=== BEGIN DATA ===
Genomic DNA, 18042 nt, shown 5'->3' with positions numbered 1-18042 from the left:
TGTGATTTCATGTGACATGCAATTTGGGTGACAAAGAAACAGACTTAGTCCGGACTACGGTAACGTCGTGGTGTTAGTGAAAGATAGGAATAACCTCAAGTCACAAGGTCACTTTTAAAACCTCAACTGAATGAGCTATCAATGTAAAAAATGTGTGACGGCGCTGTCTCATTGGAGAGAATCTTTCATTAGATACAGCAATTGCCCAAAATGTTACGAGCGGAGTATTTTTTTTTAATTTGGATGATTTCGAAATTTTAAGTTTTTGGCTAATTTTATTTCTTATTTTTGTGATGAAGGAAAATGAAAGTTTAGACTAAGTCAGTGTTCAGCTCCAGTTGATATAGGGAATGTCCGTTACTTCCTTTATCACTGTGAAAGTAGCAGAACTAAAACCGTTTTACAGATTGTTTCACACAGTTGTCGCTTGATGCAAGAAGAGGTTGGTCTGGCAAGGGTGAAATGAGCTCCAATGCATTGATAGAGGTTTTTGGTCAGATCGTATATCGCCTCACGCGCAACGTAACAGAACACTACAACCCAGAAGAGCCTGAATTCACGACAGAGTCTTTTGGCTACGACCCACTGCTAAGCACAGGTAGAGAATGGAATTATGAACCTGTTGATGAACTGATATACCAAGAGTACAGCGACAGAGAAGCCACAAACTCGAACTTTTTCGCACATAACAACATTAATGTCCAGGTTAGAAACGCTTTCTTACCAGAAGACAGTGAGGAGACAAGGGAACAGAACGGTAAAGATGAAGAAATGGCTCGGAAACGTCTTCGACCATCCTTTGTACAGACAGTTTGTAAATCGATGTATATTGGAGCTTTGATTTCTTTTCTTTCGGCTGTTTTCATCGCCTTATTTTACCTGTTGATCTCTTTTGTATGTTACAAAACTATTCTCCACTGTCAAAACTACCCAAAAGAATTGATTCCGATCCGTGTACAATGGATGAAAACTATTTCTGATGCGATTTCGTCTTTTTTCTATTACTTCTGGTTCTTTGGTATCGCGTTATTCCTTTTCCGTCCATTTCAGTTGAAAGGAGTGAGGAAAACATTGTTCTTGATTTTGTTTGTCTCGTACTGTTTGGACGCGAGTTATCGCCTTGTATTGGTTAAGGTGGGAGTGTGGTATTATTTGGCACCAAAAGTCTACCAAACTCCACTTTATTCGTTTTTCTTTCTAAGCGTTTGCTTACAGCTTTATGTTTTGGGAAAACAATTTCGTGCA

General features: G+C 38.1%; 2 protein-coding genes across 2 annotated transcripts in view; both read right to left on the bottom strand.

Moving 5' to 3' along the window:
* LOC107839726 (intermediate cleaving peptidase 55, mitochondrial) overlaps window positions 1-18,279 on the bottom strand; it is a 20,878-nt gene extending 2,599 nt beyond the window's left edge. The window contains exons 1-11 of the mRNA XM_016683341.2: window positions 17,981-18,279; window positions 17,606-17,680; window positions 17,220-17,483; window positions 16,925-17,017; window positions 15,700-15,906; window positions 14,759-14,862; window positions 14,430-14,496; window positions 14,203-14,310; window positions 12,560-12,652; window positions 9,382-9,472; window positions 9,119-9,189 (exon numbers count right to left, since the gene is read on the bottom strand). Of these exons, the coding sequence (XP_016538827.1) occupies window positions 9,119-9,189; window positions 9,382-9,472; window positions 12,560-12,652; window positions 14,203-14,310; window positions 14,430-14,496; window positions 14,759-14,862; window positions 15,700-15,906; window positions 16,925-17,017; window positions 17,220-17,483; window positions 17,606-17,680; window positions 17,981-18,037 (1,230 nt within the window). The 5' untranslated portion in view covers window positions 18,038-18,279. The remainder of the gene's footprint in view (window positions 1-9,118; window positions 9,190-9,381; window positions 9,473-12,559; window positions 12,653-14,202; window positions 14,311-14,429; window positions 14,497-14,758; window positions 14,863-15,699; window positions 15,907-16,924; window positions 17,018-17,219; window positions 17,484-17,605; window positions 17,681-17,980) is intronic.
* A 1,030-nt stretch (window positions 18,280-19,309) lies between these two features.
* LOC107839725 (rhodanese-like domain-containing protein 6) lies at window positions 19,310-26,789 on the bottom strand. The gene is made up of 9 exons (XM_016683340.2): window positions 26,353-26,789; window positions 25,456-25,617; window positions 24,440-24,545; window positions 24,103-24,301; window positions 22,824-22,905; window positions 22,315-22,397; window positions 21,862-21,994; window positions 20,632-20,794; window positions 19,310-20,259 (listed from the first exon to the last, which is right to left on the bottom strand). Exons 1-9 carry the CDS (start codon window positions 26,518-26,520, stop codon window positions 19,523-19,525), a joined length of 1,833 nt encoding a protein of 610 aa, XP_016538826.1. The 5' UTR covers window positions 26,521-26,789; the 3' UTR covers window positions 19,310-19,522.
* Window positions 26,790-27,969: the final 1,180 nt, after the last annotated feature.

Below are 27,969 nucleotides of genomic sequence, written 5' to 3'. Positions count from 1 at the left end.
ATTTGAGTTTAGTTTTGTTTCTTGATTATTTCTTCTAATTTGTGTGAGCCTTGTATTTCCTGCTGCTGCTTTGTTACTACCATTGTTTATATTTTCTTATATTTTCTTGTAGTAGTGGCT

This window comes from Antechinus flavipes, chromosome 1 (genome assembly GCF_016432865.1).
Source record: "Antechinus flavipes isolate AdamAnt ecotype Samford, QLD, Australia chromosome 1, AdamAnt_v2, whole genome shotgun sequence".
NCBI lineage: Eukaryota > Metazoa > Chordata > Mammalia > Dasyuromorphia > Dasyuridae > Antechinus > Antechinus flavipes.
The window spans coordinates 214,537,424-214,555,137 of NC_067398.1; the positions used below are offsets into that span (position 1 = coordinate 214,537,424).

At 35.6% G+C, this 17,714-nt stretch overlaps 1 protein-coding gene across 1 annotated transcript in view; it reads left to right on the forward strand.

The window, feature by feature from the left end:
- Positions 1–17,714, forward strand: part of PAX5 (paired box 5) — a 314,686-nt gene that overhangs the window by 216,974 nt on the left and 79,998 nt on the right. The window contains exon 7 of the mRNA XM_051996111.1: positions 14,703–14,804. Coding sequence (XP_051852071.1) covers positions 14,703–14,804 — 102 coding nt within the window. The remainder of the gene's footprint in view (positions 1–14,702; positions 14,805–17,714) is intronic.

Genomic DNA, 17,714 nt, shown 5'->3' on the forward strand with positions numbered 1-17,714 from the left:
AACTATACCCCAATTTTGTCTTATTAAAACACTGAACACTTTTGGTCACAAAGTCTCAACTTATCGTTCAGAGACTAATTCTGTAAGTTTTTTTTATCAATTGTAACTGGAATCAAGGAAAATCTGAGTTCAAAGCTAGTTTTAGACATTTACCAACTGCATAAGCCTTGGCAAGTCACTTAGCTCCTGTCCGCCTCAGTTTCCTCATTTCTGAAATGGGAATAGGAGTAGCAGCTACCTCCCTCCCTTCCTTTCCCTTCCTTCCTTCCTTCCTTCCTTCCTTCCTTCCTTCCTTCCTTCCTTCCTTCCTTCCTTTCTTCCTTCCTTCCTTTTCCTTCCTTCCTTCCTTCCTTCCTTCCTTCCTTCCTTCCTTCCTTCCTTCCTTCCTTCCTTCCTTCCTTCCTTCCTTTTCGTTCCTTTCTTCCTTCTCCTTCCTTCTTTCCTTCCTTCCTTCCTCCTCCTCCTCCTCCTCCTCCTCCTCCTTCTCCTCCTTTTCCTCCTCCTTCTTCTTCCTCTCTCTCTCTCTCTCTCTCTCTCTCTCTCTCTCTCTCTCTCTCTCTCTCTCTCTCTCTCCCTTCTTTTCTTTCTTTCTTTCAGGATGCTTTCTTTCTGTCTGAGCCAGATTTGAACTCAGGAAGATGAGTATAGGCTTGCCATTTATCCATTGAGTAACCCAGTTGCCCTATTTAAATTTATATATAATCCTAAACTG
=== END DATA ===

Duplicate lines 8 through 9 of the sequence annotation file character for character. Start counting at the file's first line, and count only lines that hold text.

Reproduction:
* Window positions 26,790-27,969: the final 1,180 nt, after the last annotated feature.

Below are 27,969 nucleotides of genomic sequence, written 5' to 3'. Positions count from 1 at the left end.